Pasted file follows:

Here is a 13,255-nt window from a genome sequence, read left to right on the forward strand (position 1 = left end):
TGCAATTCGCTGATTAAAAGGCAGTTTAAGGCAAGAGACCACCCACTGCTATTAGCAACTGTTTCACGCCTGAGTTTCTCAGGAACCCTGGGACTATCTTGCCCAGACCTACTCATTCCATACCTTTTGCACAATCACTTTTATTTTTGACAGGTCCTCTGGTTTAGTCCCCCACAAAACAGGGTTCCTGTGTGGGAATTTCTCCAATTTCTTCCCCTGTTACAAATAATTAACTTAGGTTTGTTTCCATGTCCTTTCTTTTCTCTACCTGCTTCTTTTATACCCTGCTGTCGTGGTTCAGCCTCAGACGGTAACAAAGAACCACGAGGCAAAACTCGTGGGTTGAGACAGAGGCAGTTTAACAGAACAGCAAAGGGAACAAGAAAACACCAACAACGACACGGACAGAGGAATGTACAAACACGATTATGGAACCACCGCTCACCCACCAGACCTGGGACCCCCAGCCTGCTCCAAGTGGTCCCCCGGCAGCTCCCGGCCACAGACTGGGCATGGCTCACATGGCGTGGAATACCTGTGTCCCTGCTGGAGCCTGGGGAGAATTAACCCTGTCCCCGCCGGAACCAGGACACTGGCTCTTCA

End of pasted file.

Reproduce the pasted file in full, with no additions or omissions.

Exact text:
Here is a 13,255-nt window from a genome sequence, read left to right on the forward strand (position 1 = left end):
TGCAATTCGCTGATTAAAAGGCAGTTTAAGGCAAGAGACCACCCACTGCTATTAGCAACTGTTTCACGCCTGAGTTTCTCAGGAACCCTGGGACTATCTTGCCCAGACCTACTCATTCCATACCTTTTGCACAATCACTTTTATTTTTGACAGGTCCTCTGGTTTAGTCCCCCACAAAACAGGGTTCCTGTGTGGGAATTTCTCCAATTTCTTCCCCTGTTACAAATAATTAACTTAGGTTTGTTTCCATGTCCTTTCTTTTCTCTACCTGCTTCTTTTATACCCTGCTGTCGTGGTTCAGCCTCAGACGGTAACAAAGAACCACGAGGCAAAACTCGTGGGTTGAGACAGAGGCAGTTTAACAGAACAGCAAAGGGAACAAGAAAACACCAACAACGACACGGACAGAGGAATGTACAAACACGATTATGGAACCACCGCTCACCCACCAGACCTGGGACCCCCAGCCTGCTCCAAGTGGTCCCCCGGCAGCTCCCGGCCACAGACTGGGCATGGCTCACATGGCGTGGAATACCTGTGTCCCTGCTGGAGCCTGGGGAGAATTAACCCTGTCCCCGCCGGAACCAGGACACTGGCTCTTCA